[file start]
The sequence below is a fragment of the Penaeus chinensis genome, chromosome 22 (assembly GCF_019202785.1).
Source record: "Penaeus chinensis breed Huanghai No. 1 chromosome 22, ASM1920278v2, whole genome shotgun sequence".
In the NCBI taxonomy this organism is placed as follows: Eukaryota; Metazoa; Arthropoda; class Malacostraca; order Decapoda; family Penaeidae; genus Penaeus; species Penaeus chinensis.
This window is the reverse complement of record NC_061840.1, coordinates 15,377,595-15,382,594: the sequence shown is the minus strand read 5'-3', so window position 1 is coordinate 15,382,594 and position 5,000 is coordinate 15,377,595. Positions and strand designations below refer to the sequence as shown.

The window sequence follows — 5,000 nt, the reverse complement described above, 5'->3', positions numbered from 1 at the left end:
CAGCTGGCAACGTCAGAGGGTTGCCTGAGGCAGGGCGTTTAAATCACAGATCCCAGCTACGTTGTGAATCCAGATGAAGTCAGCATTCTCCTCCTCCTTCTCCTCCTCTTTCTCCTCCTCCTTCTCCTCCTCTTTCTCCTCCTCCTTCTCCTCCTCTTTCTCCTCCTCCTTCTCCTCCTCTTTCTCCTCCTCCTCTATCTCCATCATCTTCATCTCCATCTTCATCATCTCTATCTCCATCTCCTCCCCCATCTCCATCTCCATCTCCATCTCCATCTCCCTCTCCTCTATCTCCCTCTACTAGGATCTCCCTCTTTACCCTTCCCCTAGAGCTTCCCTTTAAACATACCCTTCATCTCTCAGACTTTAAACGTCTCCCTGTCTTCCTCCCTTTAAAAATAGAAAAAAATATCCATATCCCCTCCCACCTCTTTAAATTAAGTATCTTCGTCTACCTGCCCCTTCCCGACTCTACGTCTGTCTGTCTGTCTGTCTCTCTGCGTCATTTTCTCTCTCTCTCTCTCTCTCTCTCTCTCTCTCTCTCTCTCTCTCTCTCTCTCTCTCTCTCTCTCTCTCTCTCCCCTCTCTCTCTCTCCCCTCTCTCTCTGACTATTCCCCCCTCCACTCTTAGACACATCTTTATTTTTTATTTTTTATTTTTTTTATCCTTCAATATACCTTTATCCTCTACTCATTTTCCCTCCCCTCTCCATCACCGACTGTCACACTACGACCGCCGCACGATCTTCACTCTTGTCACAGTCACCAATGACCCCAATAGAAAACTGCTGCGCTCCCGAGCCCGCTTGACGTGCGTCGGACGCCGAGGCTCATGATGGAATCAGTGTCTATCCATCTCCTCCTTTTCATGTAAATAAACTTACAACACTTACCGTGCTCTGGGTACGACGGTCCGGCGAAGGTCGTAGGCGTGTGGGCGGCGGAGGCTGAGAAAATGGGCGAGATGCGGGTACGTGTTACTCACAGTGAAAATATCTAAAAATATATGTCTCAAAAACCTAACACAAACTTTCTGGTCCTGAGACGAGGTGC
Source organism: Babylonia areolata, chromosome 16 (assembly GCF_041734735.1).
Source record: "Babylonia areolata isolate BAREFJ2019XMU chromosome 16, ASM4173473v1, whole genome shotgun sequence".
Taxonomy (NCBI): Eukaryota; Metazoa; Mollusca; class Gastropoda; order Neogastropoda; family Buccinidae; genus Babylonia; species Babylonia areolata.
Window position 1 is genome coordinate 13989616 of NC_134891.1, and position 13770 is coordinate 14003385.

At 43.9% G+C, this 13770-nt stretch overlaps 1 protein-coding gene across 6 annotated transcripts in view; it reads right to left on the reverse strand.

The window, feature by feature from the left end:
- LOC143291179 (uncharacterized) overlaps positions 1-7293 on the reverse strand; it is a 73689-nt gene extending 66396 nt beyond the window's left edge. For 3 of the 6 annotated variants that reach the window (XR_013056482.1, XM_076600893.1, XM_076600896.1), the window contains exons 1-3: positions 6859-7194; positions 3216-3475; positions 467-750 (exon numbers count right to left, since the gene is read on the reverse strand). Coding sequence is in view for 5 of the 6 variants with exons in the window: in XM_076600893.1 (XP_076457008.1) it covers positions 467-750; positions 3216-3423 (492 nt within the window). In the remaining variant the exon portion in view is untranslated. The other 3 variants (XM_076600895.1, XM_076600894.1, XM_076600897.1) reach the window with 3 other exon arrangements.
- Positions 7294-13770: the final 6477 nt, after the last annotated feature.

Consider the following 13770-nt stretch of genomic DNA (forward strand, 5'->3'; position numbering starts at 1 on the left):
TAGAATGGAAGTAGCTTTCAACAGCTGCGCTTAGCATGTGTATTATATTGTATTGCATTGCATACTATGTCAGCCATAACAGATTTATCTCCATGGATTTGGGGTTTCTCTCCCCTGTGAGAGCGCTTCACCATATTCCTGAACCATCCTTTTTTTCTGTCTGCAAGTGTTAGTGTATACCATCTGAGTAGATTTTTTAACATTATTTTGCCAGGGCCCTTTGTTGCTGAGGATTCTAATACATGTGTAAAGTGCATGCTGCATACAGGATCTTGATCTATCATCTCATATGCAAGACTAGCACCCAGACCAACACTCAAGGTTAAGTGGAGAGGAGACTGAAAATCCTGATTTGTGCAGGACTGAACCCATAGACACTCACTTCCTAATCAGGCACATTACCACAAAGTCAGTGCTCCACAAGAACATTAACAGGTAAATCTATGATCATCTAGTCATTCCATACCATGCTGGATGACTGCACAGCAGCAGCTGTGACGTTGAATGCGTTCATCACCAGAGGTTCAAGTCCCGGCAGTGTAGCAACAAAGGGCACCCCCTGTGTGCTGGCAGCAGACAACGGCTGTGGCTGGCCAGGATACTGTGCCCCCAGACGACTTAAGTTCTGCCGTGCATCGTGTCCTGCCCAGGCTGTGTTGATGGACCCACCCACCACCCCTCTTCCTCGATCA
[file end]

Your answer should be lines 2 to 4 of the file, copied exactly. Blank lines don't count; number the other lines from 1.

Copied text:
Source record: "Penaeus chinensis breed Huanghai No. 1 chromosome 22, ASM1920278v2, whole genome shotgun sequence".
In the NCBI taxonomy this organism is placed as follows: Eukaryota; Metazoa; Arthropoda; class Malacostraca; order Decapoda; family Penaeidae; genus Penaeus; species Penaeus chinensis.
This window is the reverse complement of record NC_061840.1, coordinates 15,377,595-15,382,594: the sequence shown is the minus strand read 5'-3', so window position 1 is coordinate 15,382,594 and position 5,000 is coordinate 15,377,595. Positions and strand designations below refer to the sequence as shown.